When Swords Dance And Porridge Explodes


Jerome Friedman’s The Battle Of The Frogs And Fairford’s Flies keeps being a source of just wonderful incidents and I had to share some more with you because you’ll just see at that. This one is drawn from the 1645 chapbook Strange And Fearful News From Plaisto In The Parish Of Westham, Plaisto being a totally real place and not the result of someone being challenged to say where it took place and bluffing, desperately, “Place … uh … to” and feeling bad for getting stuck with that answer. According to the Strange and Fearful News for one month Paul Fox, silk weaver, “a man of an honest life and conversation” suffered from a haunted house. I don’t know where his conversation enters into things.

The first problem was that a sword started dancing around the house. Fox handled by locking it up. I suppose if I saw a sword dancing around my house I’d try locking it out of the house altogether, but that strategy didn’t really work with a pretty determined mouse that kept getting into the kitchen last year. It didn’t work so well for Fox, though, because the sword came through the door and continued to dance.

The sword got joined by a cane, that hopped around the sword, and here I’m stumped. I can imagine putting an enchanted sword to some practical use, if it could refrain from dancing some. After all, 1645 was before documents had begun to protect themselves by warning not to fold, spindle, or mutilate them, so if you got, say, a phone bill you could chop it into tiny bits because it was obviously a scam, it being the mid-17th century and all. But a sword with a cane just seems one long dancing inanimate object too many to use. Maybe we aren’t getting the whole story. Maybe the sword, despite love of dance, was getting up in years and needed the cane for support. Or maybe the cane feared for its safety in the rough community of 1645 Plaisto.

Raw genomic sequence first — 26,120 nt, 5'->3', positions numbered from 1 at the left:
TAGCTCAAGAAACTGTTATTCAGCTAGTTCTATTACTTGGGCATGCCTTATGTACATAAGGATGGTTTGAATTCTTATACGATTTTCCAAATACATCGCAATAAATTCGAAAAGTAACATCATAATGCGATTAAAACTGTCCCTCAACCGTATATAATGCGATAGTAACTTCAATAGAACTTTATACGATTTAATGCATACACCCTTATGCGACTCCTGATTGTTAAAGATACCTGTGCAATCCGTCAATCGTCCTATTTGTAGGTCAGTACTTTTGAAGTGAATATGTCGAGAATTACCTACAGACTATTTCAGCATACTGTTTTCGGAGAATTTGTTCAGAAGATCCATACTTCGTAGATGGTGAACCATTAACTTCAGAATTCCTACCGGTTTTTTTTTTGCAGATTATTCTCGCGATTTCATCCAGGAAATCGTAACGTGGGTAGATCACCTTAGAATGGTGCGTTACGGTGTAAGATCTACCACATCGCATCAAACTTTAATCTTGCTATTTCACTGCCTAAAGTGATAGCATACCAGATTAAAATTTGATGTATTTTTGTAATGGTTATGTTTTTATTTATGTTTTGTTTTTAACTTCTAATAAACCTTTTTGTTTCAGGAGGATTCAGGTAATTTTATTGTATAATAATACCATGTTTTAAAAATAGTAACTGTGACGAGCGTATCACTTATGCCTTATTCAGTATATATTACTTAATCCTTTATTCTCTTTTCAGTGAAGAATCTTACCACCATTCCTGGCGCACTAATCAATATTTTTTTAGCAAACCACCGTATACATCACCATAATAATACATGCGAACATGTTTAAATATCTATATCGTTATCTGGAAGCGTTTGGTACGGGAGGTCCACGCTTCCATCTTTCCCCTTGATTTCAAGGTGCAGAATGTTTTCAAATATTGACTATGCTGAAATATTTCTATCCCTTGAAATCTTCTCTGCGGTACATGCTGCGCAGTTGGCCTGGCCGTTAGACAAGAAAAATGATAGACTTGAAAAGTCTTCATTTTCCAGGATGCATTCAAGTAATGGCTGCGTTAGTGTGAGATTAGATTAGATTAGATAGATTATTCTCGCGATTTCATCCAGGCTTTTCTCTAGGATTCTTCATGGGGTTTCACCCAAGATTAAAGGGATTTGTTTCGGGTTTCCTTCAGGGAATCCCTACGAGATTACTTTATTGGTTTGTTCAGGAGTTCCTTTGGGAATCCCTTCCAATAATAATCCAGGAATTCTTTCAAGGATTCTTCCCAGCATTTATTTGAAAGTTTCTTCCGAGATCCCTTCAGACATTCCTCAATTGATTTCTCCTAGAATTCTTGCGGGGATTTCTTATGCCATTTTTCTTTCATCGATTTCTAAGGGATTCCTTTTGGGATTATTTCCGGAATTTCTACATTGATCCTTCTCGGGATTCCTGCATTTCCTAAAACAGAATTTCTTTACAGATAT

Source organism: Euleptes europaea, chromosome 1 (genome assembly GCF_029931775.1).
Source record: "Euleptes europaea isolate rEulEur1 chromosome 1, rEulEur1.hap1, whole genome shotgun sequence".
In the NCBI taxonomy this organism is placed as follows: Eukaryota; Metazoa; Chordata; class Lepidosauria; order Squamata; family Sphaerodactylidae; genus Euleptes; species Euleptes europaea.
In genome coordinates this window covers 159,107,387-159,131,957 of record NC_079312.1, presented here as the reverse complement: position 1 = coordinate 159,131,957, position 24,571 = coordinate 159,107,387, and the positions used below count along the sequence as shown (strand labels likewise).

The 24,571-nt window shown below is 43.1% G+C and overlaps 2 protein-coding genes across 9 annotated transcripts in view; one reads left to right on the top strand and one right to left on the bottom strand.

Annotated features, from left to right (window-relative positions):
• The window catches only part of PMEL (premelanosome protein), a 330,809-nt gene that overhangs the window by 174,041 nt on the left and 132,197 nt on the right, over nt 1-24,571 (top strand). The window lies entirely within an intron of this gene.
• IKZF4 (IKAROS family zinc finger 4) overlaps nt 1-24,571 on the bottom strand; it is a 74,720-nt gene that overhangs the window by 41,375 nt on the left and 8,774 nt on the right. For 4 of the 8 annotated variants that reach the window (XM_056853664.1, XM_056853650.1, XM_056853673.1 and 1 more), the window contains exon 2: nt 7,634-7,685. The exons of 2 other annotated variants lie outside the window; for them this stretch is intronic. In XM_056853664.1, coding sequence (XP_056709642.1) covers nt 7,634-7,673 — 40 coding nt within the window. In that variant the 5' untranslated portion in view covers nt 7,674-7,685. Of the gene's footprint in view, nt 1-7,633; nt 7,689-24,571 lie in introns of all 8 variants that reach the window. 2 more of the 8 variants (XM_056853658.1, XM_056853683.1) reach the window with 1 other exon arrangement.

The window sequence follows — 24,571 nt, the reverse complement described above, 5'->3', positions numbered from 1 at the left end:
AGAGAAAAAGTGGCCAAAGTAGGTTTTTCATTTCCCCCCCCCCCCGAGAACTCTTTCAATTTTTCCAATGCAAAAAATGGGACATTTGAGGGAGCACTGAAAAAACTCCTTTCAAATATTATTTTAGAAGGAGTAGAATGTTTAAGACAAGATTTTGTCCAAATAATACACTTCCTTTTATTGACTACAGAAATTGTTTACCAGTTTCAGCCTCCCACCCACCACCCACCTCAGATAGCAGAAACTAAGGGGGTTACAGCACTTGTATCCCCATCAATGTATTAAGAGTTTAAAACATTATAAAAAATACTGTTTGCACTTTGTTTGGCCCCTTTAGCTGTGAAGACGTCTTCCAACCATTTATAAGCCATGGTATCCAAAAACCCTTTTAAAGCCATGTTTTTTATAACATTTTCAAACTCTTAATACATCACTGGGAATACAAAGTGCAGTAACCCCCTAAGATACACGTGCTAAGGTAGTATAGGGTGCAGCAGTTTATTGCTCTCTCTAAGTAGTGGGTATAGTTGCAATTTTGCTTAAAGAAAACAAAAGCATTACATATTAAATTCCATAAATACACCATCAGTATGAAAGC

But the sword and cane settled down — I bet they were friends and got into chatting about old times — and Fox seemed fine with all this until he started hearing a hollow voice banging on the door and demanding, “I must dwell here”. Told it could just go off and dwell somewhere else, it came back the next day and smashed his windows by hurling bricks, canes, oyster shells, pieces of bread, and “other things” at the house. I suspect the spirit didn’t quite know what it was doing. Breaking windows by using bricks is efficient enough, but, oyster shells? That’s a hard way to break a window, and pieces of bread? Was the spirit unable to find wads of kitten fur to throw instead? Or maybe bread meant something different back then, and throwing a “piece of bread” was slang for throwing a Roundhead or a Member of Parliament or something. Also, whose side was the dancing cane on?

Possibly the cane danced this one out, since a boulder weighing “half a hundred weight”, which if I know anything about English measures means it could weigh anything except fifty pounds, jumped out of the garden where it’d been content to all appearances for decades and tumbled up the stairs into the middle of the room. Fox had someone take it back out into the yard, but it just came right back up the stairs again. I assume the rock had just had enough with all the cane-dancing and bread-throwing and decided to pick a fight with scissors.